We have one slow operation followed by two fast operations. since the result of 2) and 3) is not dependent on 1) (and even in some cases when it is), the CPU will begin computing the results of 2) and 3) without yet knowing the answer to 1). This is what is meant by “out-of-order”.
Crucially, the CPU must ensure that the illusion of sequential execution in program order is maintained. Thus while speculatively executing future instructions it must make sure that if something goes wrong with an earlier instruction, e.g. a page fault or other exception, it must be able to wind the internal state back such that there are no visible effects from the speculation. It does this be “retiring” instructions in-order, determining that the instruction operation has completed and that nothing has gone wrong, and then permanently committing the results.
In the case of Meltdown, a user space program contains code that performs a load from an address that should only be accessible in ring 0 kernel mode, and then performs other instructions using the value that is read. Racing ahead looking for work to do, Intel CPUs will speculatively issue the load from kernel memory. They then allow the further computation on the value that is read. When program execution order catches up with the load instruction and it is ready for retirement the privilege violation will be spotted and a page fault generated. The internal CPU state will be wound back to the faulting instruction and hence the results fn any computation done on the value that was read should never be visible. No harm, no foul. Or so it was thought…
It turns out that although the value that was read or any computation based on it isn’t visible directly, the discoverers of Meltdown learnt that they could leak the value indirectly, via subtle side effects resulting from the instructions speculatively executed after the load that use the value that was read.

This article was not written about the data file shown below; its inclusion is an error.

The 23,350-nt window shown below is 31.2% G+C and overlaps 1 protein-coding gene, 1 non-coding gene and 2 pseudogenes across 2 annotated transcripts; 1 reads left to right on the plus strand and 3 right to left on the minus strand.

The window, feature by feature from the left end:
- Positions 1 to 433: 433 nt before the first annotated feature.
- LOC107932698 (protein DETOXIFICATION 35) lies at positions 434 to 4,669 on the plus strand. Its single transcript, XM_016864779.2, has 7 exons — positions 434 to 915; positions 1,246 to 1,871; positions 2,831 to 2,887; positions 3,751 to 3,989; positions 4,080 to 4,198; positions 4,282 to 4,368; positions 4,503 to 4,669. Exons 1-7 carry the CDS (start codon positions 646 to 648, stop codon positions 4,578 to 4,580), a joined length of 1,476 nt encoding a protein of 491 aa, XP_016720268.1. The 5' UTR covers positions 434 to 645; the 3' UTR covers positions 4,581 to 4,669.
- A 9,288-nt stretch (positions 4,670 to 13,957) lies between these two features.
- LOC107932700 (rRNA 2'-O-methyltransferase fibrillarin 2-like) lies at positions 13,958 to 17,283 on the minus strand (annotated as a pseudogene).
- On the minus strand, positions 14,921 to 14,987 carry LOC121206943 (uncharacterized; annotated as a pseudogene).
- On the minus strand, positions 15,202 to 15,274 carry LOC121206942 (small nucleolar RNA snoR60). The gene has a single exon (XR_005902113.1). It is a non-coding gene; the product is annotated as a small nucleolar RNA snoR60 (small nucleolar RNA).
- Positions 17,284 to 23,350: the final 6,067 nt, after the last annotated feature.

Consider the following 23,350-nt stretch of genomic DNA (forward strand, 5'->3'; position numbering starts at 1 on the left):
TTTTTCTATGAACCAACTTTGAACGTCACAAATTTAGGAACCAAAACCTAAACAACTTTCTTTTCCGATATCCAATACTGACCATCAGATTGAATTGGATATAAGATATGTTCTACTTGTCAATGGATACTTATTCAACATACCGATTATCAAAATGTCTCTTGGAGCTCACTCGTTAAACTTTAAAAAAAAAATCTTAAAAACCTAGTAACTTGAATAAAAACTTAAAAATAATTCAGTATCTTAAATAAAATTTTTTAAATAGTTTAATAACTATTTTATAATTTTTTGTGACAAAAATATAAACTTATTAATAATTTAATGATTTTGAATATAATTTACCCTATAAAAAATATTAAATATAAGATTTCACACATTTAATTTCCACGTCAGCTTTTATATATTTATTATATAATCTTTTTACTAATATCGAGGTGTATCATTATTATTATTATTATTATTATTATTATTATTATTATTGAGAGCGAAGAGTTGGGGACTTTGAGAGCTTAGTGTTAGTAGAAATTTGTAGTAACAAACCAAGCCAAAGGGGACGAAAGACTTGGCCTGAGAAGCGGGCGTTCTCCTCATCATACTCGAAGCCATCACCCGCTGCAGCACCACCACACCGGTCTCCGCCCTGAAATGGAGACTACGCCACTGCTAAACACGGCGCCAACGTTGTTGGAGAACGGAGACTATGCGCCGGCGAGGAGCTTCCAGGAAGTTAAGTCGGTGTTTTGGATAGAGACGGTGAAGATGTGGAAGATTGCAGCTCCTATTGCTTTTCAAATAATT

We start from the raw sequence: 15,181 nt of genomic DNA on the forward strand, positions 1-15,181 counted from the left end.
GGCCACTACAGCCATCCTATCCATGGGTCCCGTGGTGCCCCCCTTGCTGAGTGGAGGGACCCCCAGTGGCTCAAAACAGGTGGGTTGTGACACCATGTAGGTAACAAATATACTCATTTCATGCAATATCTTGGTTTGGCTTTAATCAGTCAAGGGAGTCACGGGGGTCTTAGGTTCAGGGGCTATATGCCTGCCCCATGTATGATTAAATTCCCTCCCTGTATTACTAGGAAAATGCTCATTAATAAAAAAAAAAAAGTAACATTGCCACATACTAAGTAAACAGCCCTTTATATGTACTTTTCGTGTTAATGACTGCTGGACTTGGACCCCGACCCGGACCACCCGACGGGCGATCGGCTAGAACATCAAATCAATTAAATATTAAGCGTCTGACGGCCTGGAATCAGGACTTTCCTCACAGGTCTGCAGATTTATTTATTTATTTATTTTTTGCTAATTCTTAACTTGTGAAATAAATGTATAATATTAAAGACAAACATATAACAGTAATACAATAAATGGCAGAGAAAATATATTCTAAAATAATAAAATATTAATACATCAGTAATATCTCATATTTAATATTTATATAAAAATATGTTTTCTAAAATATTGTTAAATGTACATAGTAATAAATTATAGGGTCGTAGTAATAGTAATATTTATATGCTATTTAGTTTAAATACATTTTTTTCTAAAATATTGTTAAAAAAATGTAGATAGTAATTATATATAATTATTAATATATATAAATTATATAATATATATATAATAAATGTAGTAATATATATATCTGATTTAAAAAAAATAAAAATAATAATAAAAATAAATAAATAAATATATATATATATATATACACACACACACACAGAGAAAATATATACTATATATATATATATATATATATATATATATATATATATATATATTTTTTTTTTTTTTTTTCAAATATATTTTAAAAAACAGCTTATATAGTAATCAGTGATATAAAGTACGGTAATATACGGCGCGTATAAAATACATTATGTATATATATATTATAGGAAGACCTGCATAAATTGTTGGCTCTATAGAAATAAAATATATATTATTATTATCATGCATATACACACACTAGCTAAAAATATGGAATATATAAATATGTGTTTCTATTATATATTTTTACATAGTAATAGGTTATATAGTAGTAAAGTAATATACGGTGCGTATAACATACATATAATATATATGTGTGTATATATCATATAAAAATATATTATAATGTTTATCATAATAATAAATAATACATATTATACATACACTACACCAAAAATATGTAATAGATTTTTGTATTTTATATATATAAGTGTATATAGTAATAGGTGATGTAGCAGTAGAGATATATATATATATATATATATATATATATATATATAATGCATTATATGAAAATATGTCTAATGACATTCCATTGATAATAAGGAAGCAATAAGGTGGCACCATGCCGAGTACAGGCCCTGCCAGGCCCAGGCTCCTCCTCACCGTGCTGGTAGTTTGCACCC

- CPU caching.
Due to the high latency of loading the contents of a piece of memory from RAM, often taking 100s of CPU cycles, all modern CPUs use one or more levels of cache to store the contents of recently accessed memory addresses. Before retrieving the contents from main memory, the CPU first checks that the piece of memory has not already been stored in the cache.
The variant of Meltdown described here uses the cache as a “covert side-channel” to leak the value read from kernel memory, made possible by the ability to reliably measure the difference in the lookup time between cached and non-cached memory.
With this information in mind, here is an overview of the execution of the attack. As previously mentioned, a process cannot access kernel memory directly. Nevertheless, Meltdown exposes how it can be read indirectly using speculative execution and communicated to the attacker. The process is relatively straightforward once the previously described concepts are understood.
An instruction sequence is set up where an attempt is made to read a byte in the kernel’s memory from user space. Even though the processor will generate an exception when the user attempts to read kernel memory, Intel CPUs execute memory lookups and check the permission status of said lookups at instruction retirement time. This establishes a race condition whereby the CPU is free to speculatively execute based on the results of the forbidden lookup up until the load is retired and the exception generated. This gives the attacker a window to leak the value via a side-channel.
In this variant, the cache is used as side channel to exfiltrate the forbidden kernel value from the compromised process. This is done by using the byte as index to de-reference a user defined memory array of cache line-sized values, thereby causing an element of the array to be loaded in to the cache. Although the process which made the forbidden memory lookup will eventually generate an exception and crash, from another process via forking, the attacker iterates though the user defined array’s elements determining from their lookup times the recently cached index, thus deriving the forbidden byte that was read from the kernel. The process can be easily repeated to iterate through the kernel address space, accessing further data.